Author: Bob Kane
Why does Batman contain so many stories dealing with circuses, carnivals, and the like? And Joker, after all, is a clown...
I think maybe it has something to do with the idea of play. Specifically, Batman comics seem to associate frivolity with immorality, connected through the idea of lawlessness. It argues that places associated with games, fun, and unfettered freedom (id-spaces, if you'll allow me a little Freud) will often lead to evil acts and wrong decisions, which in Batman's inherently moral universe will inevitably be punished, often by Batman himself. Batman is an agent of order; by virtue of wealth, cleverness, and physical prowess, he is able to keep order in a very chaotic and crime-ridden Gotham City. Interestingly, his alter-ego, Bruce Wayne, pretends to precisely the same kind of frivolity and leisure. As far as I know, Batman is the only major superhero who disguises himself as carrying some of the same underlying motivations as his enemies.
That's the reading I think was intended on the part of the authors: Batman, a supremely ordered (and thus powerful) being, clashes with disorder (lawless criminals often within or inspired by games, play, and id-spaces). You can simplify that to super-ego versus id.
I think there's another reading to be made here, however, one which the authors may or may not have intended. The way I see it, Batman contains within him a lot of disorder as well, both in terms of lawlessness and in terms of play. Batman breaks society's rules on a constant basis (breaking and entering, running from or fighting the police, beating up criminals), and arguably makes immoral choices on a semi-regular basis, from his occasional use of guns to his severe interrogation methods and violent means of capture (or, in the case of the villains, destruction) of those he encounters. At the same time, Batman exults in his lawlessness, making jokes during fights, taunting his opponents, and even treating the whole thing like a game (remember those couple of times when football, metaphorical and actual, played a role recently?).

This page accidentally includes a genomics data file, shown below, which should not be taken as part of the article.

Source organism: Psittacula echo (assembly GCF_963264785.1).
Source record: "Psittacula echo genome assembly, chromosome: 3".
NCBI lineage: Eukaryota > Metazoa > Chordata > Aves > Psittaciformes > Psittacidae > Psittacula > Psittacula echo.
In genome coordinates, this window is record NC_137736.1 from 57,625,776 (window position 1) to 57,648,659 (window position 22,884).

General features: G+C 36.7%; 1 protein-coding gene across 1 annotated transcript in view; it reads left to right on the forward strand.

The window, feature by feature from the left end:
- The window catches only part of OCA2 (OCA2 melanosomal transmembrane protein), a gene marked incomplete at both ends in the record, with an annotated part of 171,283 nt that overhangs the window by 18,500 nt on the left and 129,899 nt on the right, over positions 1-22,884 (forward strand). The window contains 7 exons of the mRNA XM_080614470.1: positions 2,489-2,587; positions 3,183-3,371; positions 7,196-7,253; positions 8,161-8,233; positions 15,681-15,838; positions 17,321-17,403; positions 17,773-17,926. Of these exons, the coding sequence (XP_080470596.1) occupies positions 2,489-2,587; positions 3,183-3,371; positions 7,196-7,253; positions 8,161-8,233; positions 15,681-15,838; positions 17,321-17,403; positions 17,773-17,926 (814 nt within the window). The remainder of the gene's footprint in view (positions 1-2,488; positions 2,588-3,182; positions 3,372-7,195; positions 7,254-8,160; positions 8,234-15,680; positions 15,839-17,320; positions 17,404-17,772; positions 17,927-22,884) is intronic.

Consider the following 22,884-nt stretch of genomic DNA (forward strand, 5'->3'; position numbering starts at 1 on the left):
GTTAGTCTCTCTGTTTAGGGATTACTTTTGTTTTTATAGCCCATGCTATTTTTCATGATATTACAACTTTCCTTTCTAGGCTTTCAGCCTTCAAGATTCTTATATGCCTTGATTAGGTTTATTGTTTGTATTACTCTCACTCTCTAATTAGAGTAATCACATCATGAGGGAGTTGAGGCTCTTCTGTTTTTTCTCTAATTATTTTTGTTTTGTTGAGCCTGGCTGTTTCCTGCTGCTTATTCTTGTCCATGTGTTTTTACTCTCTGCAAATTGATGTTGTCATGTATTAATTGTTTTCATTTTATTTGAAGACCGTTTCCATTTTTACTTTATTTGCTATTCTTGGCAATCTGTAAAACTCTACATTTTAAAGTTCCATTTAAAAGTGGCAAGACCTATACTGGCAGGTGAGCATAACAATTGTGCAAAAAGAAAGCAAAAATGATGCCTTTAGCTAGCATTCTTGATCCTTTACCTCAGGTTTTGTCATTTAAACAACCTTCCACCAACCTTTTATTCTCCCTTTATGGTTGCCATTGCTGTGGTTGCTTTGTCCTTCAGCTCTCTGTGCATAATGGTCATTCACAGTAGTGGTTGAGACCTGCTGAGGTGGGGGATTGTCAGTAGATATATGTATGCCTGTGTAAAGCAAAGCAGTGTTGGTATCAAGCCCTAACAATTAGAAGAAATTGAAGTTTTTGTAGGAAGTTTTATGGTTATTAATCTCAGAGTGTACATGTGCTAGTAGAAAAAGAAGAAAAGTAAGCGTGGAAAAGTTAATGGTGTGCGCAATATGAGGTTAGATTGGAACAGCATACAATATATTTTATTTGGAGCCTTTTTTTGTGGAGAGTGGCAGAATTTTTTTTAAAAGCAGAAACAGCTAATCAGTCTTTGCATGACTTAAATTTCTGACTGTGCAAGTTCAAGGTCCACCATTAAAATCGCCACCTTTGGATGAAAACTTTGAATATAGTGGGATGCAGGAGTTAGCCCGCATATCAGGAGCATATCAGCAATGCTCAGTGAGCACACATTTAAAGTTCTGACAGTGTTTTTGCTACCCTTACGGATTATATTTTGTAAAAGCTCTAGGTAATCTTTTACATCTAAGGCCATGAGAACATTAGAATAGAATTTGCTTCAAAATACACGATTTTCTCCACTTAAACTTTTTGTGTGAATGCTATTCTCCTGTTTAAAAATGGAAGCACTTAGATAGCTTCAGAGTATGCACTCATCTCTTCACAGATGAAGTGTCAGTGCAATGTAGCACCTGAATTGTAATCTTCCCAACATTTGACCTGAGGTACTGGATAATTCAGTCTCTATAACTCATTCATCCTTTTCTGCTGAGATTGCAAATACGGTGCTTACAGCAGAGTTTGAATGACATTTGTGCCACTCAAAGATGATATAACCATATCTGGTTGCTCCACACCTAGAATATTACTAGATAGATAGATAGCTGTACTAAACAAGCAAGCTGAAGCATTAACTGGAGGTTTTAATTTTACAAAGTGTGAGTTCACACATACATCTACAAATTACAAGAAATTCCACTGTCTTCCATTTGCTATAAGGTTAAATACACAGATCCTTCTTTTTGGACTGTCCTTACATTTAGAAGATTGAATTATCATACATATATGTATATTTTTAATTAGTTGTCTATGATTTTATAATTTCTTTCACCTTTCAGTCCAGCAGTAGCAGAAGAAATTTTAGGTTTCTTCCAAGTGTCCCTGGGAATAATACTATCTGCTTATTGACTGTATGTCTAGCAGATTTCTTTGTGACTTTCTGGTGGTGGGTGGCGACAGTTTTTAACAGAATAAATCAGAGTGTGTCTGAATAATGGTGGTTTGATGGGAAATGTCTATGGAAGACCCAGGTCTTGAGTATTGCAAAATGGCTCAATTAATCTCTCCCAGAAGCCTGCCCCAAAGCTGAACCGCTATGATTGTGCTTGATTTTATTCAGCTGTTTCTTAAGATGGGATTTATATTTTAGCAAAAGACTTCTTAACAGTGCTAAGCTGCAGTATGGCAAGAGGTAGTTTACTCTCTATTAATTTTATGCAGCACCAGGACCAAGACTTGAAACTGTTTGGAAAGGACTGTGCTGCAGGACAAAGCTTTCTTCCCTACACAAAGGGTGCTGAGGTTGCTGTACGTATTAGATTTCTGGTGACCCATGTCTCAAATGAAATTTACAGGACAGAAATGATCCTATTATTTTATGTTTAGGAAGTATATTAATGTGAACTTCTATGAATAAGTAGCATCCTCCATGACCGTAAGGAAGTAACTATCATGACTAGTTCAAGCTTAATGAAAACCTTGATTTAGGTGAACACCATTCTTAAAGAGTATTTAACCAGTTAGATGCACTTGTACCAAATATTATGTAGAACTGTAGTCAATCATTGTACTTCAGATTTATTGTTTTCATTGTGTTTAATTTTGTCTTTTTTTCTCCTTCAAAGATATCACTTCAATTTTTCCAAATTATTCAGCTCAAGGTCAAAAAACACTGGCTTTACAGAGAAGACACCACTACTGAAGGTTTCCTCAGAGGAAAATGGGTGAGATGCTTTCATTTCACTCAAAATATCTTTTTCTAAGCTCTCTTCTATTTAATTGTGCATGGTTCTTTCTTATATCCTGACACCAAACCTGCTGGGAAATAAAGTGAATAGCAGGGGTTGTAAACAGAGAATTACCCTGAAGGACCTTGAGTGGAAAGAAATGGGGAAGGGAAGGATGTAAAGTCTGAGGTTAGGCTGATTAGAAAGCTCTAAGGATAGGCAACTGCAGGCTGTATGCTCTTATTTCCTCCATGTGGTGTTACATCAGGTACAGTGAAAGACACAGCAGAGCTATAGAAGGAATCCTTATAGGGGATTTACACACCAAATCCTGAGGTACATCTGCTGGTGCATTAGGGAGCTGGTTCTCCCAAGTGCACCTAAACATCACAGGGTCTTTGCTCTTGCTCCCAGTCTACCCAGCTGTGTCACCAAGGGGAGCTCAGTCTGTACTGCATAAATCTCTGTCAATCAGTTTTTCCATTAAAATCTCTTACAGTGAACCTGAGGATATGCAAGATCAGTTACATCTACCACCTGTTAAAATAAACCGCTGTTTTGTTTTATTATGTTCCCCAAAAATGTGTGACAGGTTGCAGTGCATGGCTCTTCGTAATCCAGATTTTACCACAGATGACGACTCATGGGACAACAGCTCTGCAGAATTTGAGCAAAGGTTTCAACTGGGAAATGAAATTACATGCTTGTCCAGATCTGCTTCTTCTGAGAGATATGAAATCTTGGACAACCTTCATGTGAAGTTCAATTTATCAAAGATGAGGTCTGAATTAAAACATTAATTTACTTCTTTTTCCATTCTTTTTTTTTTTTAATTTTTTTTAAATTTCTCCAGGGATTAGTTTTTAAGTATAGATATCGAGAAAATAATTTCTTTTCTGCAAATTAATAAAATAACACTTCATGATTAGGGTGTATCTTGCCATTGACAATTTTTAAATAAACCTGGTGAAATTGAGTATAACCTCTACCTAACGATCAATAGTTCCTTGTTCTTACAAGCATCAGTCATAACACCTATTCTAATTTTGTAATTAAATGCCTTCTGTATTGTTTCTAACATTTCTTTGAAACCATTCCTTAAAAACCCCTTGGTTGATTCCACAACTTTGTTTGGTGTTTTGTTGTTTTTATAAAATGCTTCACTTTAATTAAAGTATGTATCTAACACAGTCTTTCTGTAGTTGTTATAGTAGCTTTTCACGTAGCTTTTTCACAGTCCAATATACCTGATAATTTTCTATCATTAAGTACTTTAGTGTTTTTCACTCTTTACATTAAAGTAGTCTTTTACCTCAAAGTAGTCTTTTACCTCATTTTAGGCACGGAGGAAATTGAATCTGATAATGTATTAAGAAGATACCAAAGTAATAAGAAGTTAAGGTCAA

And then there's the fact that his identity is split. Again, that comes from disorder, not order, and it is actually harmful to him--we've seen it damage two relationships so far. And arguably it is the lack of human connections that leads (or allows) Batman to function, going out night after night to catch criminals motivated by "justice" (underneath, revenge for his murdered parents). If Bruce Wayne had a few more friends and family, he might not need to be Batman. But being Batman keeps him from having those connections.
My reading, then, is that Batman is in his own way just as much a symbol of disorder as the criminals he fights, because of his law-breaking, his violent nature, his divided identity, and his enjoyment of play. It comes down to motivation. Because Batman fights for an ideal (justice) in addition to other, more selfish reasons (buried revenge, fun), he comes off better than the criminals, who act out of greed, arrogance, and fun. Neither side is normal, or lives in normal places; both are elements that society would wish to expunge if it could; and it is not much more than a coincidence that Batman's goals happen to be positive ones. Batman, to this point in time, is the story of a flawed individual fighting other flawed individuals for reasons none of them really understand (or acknowledge). And usually a happy ending results, somehow. To go back to the Freud, we're watching one id (barely held in some sort of check by super-ego) battle totally unrestrained ids.